64 USER REVIEW SIGMA CINE ZOOM
SIGMA 24-35MM T2.2 CINE ZOOM
The only full-frame zoom lens in the Sigma cinema line-up is ideal for the latest crop of large-sensor cameras
WORDS ADAM DUCKWORTH
controls with just the right amount of drag. The lens we tried had distance marked in feet but a metric version is also available. All three control rings have standard-sized gears for rigs, and the throw is sufficiently large to offer very precise control. The focus throw is 180˚, which is ideal. In use, the Sigma feels like a top-quality bit of kit that rivals its big-name opposition. Optically, it’s designed for resolutions up to at least 8K and has Sigma’s own FLD-branded lens elements which are said to be the equivalent of Fluoride low dispersion elements. There is multi-layer lens coating, two aspherical elements and nine lens blades that are rounded for as natural-looking bokeh as possible. Our results showed very pleasing out- of-focus areas. Aberration is almost non-existent, flare is controlled very well and there’s not much sign of vignetting, even at 24mm and shooting wide open. Close down a stop and all is well. There is no discernible distortion at either ends of the range, there is no noticeable focus breathing and the design is parfocal enough to make focus shifts no issue as you zoom. This isn’t usually much of an issue on wide- angle lenses anyway due to the larger depth-of-field. The Sigma has electronic contacts to stream lens data to the camera, an increasingly important feature as correction software becomes more commonplace. Combine this with great build quality and feel, a neutral look with razor-sharp optics and the future-proofing of its full-frame coverage, the Sigma 24-35mm T2.2 zoommakes lots of sense.
lenses, Sigma has made a move into the cinema market, offering seven full-frame primes and three zooms. Two of the zooms, the 18-35mm and 50-135mm, are high-speed with a maximum aperture of T2 but are only suitable for Super 35 sensors. This leaves the 24-35mm T2.2 as the only full-frame zoom, based on the optics of the 24-35mm f/2 ART photo lens. Perhaps more lenses will be forthcoming to the full-frame range; a 24-70mm could be useful. The 24-35mm offers a view from very wide at 24mm to moderately wide at 35mm. Offering a relatively narrow range means the optical design is less compromised than on a wider-range zoom. Sigma’s strategy is all about image quality, it seems. This small focal length range means the Sigma’s functionality as a multi-use zoom that could replace a few primes is compromised. Effectively, it replaces 24mm and 35mm primes and as such, it performs well. You’d be hard pushed to tell the difference in quality between this zoom compared to those primes, apart from the faster maximum aperture. If you can live without T1.5, the zoom makes sense as it’s cheaper than buying two primes. At 1450g/3.2lb for the Canon- mount version, it’s no lightweight, though. It also comes in a Sony E-mount which is slightly heavier. Like the rest of the Sigma range, the zoom has a solid build, a mix of metal and thermally-stable composite material to keep things in check in extreme temperatures. It feels robust, is splash resistant and has beautifully smooth focus, zoom and lens iris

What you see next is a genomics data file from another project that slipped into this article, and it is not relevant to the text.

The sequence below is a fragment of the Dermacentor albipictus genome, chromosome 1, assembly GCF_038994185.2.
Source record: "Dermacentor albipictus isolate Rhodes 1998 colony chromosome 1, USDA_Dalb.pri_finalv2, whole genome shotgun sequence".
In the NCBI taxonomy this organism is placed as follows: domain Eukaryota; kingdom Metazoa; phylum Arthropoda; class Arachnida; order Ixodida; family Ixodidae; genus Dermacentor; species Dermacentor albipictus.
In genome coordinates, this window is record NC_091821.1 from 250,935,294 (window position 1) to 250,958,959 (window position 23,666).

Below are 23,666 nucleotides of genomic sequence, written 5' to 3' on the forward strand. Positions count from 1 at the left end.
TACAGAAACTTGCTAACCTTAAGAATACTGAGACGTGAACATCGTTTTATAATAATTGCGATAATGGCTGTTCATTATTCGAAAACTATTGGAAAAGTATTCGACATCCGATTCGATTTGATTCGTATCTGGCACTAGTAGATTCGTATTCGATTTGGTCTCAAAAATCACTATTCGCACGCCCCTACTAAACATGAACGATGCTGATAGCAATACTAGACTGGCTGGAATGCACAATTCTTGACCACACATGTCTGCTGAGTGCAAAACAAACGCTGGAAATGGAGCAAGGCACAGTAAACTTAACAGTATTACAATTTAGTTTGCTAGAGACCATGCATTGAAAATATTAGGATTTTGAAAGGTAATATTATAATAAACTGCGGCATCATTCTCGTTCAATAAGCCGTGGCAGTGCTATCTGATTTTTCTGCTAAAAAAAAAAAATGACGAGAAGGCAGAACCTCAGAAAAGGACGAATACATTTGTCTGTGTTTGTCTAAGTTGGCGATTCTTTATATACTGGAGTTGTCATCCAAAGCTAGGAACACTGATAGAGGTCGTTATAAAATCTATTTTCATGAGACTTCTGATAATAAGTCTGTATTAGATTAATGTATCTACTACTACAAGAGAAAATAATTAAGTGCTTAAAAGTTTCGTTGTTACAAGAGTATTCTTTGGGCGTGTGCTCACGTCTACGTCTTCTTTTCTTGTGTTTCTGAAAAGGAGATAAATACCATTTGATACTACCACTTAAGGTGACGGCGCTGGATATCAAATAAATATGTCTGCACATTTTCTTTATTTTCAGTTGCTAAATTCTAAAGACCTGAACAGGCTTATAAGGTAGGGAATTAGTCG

hen it comes to sensor size, bigger is almost always better. A larger sensor can lead to higher resolution or reduced
SIGMA’S STRATEGY IS ALL ABOUT IMAGE QUALITY, IT SEEMS
noise at high ISO, or both. And there’s the wafer-thin depth-of-field you can easily get with the right lens. With DSLR and mirrorless cameras popularising full-frame 35mm-size sensors in recent years, cinema camera manufacturers are now jumping onto the bandwagon with Sony’s Venice and the RED Monstro. More will follow. If you want to future-proof your lens investments, or use full-frame cameras now without having to crop the image, then a full-frame cinema zoommakes sense. On a full-frame camera, the new Sigma 24-35mm T2.2 cinema zoom gives roughly the equivalent view of an 18-24mm lens on a Super 35 camera. Using optical technology from its ART range of stills
Price: £4799/ $4999 Focal Length: 24-35mm Aperture range: T2.2-16 Number of Diaphragm Blades: 9 rounded Close Focus: 0.28m/11in Image Coverage: Full Frame Front diameter: 95mm/3.7in Filter size: 82mm/3.2in Length: 122.7mm/4.8in Weight: 1450g/3.2lb Horizontal angle of view: 73.7°- 54.4°
ABOVE Sturdy and with razor-sharp optics, the 24- 35mm T2.2 makes a useful addition to any kit bag.
DEFINITION JANUARY 2018
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